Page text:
Concerns & Risks

Similar to any technological innovation, Blockchain comes with a set of risks that must be considered:

Privacy - Balancing the confidentiality and traceability of trading activity.

- Establishing standard tools or administration interfaces.

- Redefining the “new normal” threat matrix for shared ledgers among large banks.

Interoperability / Integration with existing production environment systems - One of the biggest risks for deploying Blockchain systems in a live production environment is the fact it doesn’t really work with other existing systems.

Speed / Scalability
- One of the biggest problems currently preventing adoption of Blockchain systems is the inherent inability to handle large volumes of transactions and system activity. The Blockchain ecosystem is much like the early internet in the mid 90’s. They’re only starting to demonstrate basic capabilities, that don’t scale and enable production grade processing. You wouldn’t introduce a 1990’s grade computer into the modern production environment because it would become a bottleneck and reduce your overall system performance. This is the same with current Blockchain systems.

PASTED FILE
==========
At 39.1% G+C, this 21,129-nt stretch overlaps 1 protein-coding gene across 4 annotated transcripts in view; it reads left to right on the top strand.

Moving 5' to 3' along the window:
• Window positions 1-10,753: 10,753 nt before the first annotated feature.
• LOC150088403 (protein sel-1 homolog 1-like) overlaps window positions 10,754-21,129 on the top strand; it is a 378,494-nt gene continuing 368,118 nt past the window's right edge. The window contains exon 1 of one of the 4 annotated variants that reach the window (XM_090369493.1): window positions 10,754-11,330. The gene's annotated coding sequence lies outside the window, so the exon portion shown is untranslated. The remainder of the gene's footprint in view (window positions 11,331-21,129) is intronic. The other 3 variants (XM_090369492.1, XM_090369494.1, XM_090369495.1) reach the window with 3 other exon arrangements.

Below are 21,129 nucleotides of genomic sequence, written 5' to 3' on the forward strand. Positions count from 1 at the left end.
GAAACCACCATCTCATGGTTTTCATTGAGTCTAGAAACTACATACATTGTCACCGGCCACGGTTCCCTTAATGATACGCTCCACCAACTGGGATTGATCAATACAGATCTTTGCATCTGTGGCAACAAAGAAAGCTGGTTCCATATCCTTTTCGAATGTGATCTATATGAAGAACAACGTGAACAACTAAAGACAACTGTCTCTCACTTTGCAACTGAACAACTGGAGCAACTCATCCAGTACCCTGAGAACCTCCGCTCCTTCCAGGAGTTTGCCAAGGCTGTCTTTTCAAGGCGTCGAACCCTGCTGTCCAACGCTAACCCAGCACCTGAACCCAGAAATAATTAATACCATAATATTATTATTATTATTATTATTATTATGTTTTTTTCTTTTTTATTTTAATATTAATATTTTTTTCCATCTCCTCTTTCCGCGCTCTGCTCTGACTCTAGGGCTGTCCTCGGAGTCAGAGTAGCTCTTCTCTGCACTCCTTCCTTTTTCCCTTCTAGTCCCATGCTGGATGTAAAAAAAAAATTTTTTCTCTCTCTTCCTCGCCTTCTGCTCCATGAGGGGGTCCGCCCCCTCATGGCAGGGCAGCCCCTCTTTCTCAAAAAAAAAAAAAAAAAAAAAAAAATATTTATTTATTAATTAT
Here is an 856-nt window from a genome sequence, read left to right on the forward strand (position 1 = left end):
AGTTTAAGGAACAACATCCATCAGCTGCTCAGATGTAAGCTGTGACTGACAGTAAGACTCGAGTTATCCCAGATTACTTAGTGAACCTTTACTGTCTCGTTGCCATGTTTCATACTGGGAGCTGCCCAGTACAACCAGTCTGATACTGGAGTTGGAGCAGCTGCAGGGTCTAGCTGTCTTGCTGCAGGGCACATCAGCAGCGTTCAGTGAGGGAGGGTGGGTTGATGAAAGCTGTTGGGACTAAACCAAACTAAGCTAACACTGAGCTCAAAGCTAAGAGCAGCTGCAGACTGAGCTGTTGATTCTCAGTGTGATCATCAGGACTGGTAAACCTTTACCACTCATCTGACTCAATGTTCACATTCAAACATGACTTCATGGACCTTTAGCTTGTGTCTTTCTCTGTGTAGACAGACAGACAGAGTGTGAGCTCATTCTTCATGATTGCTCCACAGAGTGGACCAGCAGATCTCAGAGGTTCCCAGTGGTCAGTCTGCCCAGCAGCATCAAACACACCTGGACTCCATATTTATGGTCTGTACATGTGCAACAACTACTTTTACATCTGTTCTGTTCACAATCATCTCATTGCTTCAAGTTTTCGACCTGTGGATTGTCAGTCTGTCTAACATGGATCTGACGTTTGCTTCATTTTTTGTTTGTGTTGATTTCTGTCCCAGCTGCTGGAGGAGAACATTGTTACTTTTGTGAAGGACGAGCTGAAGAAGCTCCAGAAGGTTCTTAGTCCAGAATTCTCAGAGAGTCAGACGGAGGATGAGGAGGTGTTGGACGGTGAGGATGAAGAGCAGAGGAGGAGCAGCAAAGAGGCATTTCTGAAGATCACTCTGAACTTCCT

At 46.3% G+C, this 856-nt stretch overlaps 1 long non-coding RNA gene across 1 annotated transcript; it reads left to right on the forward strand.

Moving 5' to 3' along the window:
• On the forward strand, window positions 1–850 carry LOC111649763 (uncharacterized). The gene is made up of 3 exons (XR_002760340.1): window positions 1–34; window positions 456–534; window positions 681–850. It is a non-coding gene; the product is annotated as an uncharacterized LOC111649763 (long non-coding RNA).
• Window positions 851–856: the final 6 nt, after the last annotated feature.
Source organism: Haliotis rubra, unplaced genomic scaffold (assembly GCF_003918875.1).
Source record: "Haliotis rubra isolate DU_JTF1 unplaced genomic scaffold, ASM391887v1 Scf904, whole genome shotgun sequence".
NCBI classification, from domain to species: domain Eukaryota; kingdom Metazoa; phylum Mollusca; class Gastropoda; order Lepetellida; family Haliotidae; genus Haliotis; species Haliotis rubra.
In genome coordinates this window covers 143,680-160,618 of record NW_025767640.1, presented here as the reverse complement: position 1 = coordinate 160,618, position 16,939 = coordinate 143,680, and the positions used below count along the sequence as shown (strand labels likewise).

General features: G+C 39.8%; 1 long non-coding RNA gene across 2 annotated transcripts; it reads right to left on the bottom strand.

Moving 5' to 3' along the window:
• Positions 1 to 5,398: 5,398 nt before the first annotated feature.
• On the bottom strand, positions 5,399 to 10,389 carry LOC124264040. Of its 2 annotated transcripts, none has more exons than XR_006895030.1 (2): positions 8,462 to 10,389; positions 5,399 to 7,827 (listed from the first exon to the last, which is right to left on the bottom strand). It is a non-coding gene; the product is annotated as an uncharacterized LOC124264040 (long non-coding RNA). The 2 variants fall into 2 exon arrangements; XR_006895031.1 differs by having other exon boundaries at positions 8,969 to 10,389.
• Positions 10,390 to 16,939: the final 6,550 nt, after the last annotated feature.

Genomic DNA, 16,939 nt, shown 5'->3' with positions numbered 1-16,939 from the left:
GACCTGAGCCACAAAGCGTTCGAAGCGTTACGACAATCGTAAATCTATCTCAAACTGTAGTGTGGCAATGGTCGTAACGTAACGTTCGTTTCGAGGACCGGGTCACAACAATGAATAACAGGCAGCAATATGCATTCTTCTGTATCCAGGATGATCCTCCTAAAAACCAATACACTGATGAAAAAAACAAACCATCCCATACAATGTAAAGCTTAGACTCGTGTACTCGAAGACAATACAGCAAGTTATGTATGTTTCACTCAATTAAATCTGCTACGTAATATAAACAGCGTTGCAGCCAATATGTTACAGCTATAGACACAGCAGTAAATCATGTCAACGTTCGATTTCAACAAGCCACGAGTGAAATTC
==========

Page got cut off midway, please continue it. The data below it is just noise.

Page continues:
System integrity / compatibility
- Most modern systems operate on the application layer, with various layers (backend systems) running between the user and the underlying system. Blockchain systems operate like the early web browser, exposing much of the raw pipping and underlying protocol to the end user. The technical concepts behind blockchains are fairly advanced (cryptography) and there’s limited knowledge / expertise, thus there are lots of experiments with the technology, to explore and better understand all the strengths / weaknesses of the system.

The unabridged version of this article is published at:


The writer is Head of Technology (Digital Banking) at DCB Bank Ltd.